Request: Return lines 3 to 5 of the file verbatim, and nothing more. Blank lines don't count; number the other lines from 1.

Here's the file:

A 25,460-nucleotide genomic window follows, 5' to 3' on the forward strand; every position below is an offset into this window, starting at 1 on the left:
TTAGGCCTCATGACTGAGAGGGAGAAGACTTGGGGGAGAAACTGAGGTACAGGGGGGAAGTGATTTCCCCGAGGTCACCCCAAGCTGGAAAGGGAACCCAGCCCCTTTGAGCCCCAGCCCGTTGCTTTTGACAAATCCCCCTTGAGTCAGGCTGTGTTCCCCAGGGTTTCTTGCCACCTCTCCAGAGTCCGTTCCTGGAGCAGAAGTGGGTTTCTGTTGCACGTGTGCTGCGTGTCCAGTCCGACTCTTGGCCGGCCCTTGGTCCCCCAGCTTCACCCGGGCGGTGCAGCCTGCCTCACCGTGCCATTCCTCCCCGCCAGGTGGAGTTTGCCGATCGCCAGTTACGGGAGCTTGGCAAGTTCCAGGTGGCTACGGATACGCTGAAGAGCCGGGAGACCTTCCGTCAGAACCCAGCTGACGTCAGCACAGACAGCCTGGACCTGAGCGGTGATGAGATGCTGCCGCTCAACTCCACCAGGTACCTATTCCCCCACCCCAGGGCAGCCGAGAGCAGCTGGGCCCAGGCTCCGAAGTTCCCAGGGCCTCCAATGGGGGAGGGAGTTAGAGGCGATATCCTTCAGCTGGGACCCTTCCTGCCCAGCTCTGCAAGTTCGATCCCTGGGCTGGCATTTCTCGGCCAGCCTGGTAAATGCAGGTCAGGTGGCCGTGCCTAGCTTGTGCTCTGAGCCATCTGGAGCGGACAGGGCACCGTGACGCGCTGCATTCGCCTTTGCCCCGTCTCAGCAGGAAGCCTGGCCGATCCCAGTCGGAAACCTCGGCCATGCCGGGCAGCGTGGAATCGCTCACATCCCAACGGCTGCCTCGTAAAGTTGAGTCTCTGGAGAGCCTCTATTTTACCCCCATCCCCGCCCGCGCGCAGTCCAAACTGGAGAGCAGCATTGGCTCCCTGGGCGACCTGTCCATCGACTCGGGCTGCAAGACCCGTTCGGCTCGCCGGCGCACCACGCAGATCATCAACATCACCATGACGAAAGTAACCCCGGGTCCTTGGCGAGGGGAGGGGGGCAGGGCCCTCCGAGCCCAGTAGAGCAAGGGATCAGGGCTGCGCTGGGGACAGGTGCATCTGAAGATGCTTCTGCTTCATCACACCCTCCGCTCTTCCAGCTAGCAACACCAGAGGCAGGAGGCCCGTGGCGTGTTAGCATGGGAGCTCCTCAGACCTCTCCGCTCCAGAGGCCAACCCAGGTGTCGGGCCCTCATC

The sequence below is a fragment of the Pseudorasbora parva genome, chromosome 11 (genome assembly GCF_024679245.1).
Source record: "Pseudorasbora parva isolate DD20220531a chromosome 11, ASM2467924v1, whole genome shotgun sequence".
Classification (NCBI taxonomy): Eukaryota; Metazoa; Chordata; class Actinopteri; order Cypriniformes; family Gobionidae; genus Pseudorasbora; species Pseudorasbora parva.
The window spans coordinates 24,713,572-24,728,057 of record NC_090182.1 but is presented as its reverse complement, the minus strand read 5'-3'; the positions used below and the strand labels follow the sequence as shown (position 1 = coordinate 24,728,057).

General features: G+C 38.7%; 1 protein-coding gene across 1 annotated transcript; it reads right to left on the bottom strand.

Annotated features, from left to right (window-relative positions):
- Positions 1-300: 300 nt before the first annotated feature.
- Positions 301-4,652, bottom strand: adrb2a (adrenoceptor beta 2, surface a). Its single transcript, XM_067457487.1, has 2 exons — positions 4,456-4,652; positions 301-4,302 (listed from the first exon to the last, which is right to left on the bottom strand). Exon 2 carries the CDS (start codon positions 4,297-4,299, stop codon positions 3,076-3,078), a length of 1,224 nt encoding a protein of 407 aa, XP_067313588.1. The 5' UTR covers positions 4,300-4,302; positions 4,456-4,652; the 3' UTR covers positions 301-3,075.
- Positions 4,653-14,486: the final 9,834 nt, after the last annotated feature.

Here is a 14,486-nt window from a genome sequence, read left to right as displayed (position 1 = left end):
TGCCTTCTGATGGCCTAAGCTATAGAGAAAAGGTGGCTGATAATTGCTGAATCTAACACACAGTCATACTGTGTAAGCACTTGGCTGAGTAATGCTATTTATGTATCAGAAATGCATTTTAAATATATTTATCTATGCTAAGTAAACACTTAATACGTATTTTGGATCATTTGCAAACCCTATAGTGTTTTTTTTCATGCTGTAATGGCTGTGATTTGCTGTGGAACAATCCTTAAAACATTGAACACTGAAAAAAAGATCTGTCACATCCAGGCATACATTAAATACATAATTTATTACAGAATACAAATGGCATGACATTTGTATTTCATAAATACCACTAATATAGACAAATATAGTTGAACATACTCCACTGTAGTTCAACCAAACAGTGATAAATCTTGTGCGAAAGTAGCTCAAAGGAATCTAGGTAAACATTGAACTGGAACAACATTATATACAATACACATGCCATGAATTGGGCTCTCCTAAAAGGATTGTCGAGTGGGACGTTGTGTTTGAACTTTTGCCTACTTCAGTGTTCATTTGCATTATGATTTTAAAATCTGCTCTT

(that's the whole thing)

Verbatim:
The sequence below is a fragment of the Pseudorasbora parva genome, chromosome 11 (genome assembly GCF_024679245.1).
Source record: "Pseudorasbora parva isolate DD20220531a chromosome 11, ASM2467924v1, whole genome shotgun sequence".
Classification (NCBI taxonomy): Eukaryota; Metazoa; Chordata; class Actinopteri; order Cypriniformes; family Gobionidae; genus Pseudorasbora; species Pseudorasbora parva.